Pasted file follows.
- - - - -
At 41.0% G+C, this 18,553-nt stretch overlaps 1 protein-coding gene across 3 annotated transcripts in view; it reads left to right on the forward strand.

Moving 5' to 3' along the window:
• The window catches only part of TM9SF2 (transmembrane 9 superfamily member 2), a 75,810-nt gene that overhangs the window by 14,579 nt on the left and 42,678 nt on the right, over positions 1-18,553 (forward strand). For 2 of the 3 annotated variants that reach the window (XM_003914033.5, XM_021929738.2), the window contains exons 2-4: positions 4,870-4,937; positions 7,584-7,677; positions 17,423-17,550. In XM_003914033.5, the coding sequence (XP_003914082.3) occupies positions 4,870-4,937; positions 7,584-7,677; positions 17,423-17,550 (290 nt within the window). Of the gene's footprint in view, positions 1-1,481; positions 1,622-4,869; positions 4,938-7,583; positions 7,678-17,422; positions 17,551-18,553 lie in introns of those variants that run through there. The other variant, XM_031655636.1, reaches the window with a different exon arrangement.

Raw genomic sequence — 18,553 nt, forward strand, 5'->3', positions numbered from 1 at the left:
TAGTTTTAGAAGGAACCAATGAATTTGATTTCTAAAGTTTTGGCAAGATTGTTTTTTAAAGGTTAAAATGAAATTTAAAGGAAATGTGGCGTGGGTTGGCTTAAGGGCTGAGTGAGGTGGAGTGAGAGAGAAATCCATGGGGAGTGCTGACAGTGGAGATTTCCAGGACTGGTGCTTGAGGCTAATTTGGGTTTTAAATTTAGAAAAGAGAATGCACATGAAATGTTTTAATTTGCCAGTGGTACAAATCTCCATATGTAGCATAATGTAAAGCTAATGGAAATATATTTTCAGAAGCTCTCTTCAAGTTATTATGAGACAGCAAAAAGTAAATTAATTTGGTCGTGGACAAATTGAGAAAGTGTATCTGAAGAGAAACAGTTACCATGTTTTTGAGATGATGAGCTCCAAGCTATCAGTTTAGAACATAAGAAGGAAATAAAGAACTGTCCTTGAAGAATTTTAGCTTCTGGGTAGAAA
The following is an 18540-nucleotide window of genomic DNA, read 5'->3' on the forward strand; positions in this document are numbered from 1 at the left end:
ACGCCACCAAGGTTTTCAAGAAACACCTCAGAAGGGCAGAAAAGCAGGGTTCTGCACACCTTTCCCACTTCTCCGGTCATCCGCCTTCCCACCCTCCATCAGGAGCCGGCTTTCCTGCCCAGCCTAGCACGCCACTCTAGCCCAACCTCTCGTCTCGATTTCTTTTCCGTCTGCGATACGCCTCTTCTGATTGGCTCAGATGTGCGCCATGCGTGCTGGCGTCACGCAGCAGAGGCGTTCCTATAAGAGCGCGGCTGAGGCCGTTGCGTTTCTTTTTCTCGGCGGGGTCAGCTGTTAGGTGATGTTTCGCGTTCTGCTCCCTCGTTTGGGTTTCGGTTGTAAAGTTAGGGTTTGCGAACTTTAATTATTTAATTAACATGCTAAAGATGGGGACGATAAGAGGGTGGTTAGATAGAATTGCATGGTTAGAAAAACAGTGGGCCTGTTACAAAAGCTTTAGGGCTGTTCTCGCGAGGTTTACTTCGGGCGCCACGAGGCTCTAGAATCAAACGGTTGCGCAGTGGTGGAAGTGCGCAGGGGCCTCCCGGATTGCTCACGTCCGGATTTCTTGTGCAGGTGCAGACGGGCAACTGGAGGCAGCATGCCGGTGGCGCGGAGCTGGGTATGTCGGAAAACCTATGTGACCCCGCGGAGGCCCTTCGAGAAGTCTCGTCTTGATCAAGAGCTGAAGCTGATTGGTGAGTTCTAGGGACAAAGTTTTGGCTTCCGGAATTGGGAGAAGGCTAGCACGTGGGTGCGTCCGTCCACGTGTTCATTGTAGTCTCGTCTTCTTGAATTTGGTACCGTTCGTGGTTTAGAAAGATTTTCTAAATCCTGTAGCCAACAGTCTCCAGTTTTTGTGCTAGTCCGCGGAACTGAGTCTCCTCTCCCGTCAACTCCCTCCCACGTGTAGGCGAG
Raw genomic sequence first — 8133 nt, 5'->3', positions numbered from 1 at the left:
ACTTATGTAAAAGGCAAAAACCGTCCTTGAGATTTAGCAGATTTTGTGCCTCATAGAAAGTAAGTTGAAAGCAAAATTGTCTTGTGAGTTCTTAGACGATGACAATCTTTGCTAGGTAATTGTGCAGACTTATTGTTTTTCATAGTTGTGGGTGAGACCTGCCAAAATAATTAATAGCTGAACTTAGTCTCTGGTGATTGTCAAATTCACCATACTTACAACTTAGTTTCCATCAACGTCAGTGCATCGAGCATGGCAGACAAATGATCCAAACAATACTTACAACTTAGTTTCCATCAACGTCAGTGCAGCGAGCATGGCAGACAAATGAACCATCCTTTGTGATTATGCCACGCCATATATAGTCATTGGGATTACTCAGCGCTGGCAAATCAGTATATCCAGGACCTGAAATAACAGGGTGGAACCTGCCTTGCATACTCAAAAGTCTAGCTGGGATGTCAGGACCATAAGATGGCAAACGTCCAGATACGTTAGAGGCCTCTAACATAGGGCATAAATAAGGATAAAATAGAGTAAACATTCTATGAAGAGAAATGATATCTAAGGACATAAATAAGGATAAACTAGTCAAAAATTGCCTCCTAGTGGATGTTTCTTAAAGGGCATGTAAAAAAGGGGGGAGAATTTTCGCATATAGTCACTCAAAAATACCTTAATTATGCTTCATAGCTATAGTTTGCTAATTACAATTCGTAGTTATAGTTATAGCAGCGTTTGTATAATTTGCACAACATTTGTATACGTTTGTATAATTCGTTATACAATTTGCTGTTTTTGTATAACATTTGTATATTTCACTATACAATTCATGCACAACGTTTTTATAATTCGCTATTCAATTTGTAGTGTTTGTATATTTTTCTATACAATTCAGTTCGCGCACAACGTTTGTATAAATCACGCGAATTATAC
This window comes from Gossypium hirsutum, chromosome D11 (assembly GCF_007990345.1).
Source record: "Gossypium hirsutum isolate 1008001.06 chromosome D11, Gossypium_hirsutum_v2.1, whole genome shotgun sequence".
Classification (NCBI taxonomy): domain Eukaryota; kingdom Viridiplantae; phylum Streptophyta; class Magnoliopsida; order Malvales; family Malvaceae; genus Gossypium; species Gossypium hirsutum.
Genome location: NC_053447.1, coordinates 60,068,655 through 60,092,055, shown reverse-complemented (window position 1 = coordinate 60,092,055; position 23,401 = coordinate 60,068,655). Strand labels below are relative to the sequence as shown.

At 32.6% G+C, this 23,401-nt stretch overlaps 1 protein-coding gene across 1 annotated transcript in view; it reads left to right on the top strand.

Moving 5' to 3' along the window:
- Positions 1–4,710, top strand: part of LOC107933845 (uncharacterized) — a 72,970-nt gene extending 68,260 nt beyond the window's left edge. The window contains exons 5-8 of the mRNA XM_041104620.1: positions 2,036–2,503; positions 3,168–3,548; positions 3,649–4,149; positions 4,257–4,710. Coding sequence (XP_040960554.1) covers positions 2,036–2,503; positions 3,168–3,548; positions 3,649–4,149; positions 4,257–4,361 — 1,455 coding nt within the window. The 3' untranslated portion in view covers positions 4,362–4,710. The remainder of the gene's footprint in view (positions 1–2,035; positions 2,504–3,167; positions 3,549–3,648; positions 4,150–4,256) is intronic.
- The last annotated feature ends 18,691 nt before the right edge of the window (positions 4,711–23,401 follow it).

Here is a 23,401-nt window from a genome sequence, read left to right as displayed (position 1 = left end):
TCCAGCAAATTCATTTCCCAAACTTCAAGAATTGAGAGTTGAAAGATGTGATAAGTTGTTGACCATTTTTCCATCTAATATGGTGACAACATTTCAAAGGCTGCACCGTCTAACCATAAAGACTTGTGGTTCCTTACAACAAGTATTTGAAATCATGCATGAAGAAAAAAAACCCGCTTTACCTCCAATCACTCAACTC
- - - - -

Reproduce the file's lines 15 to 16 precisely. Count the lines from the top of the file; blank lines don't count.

Moving 5' to 3' along the window:
- Positions 1–4,710, top strand: part of LOC107933845 (uncharacterized) — a 72,970-nt gene extending 68,260 nt beyond the window's left edge. The window contains exons 5-8 of the mRNA XM_041104620.1: positions 2,036–2,503; positions 3,168–3,548; positions 3,649–4,149; positions 4,257–4,710. Coding sequence (XP_040960554.1) covers positions 2,036–2,503; positions 3,168–3,548; positions 3,649–4,149; positions 4,257–4,361 — 1,455 coding nt within the window. The 3' untranslated portion in view covers positions 4,362–4,710. The remainder of the gene's footprint in view (positions 1–2,035; positions 2,504–3,167; positions 3,549–3,648; positions 4,150–4,256) is intronic.